Opens Friday 29th November 6:00pm. Graphic artist and film producer Sophie Hall to open the event.
Lisa Wilkes Hunter
Sisters Melinda and Lisa’s passion for art started early in life, on the Northern Beaches, encouraged by a creative and talented family, in particular by their grandfather and prolific author, Richard Wilkes-Hunter.
Melinda Moran’s body of work in this current exhibition A Tale of Two Sisters features extraordinary, creative and breathtakingly beautiful nature photography.
Melinda explains that each of her finished photographs capture a fairy-tale and decorative pattern. “Like Christmas decorations on a tree, each bubble captivates and tantalises the viewer,” said Melinda. Using a special lens, Melinda spends many hours capturing the exact image she wants through a pinhole-sized water-drop on a spider’s web. Each image is carefully selected and many hours of painstaking concentration and waiting, and a fair degree of experimentation, are thrown into the mix.
“My work has various landscape themes; through water droplets, light drawings, rhythm and stills photography,” she says the current series captures a suspended matrix of water droplets on magical spiders’ webs. “It is amazing to look into water droplets of various sizes, comparable to pinheads, or as small as the tip of a pin,” Melinda explained. “A looking glass, through natures water, has beautifully created, multiple mini landscapes. My childhood played a significant part in my creation of this concept, with memories of my sister Michelle carrying me around on her right hip to introduce me to all the fairies and spiders that lived in Pop’s garden and under the house. “To circle back in time is to revisit special places, write anecdotes of those happy places and photograph them… I love photography and landscapes.”
Melinda’s photographic images capture a suspended matrix of water droplets on magical spiders’ webs. By her vision of a looking glass, through nature’s water, Melinda has amazingly created mini landscapes.
Lisa Wilkes Hunter
Lisa is stirred by the power, colour, mystery and contrasts of the natural world and “whilst I often use living energy – animals, people, the ocean, plants and trees as subject matter, I also include inert objects as a medium – eggs, sand, drift wood and recycled things (pages from my grandfather’s books), as a background to create a dreamlike, textured, collage effect”. After receiving a Diploma of Fine Art at Seaforth Technical College, majoring in photography, Lisa’s experimentation on the journey to develop a unique, identifiable, form of expression was eclectic and unrestrained. Her creative career has involved producing props for the Sydney Rock Eisteddfod, and designing, tailor made board games for the hospitality and gaming industries. Lisa says she has also been a human Bower Bird for most of her life. Collecting various eggshells held a particular fascination. She has given many of these new life and purpose and are often three dimensional additions to her exhibitions.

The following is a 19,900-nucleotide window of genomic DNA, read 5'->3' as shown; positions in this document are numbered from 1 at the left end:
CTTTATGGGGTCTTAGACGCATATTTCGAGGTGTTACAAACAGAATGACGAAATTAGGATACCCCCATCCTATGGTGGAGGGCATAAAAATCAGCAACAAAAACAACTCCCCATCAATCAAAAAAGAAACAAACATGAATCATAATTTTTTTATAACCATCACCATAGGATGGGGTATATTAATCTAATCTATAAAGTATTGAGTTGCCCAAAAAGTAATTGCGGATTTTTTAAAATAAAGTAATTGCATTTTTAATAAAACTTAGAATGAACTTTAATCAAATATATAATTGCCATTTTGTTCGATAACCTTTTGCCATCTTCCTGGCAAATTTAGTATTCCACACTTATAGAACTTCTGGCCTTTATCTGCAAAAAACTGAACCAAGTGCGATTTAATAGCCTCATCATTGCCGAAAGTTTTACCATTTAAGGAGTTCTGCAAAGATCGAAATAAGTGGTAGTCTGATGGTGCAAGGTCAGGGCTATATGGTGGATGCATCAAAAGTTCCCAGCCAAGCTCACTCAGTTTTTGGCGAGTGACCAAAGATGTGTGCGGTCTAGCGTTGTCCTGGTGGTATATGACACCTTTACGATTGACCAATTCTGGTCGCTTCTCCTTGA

Lisa has always had a strong pull to the exotic animals and stories emanating from Africa. It was in her adult life that she discovered the connection. Africa was the birthplace of her paternal grandmother. Lisa’s travels to Africa, follow these past footsteps and family connections. Going off the well trodden tourist track and venturing across Botswana and Zimbabwe, and traversing the channels of the Okavango Delta in Morkoro, was the catalyst for the vision of many of her recent paintings. It established and provided the genesis for her first major solo exhibition “Eyes on Okavango”. This exhibition gathered in one place, with skilful technique, a love of family and its African history, a reverence of nature, animals and Africa. It is now followed in 2019 by a retrospective of recent works.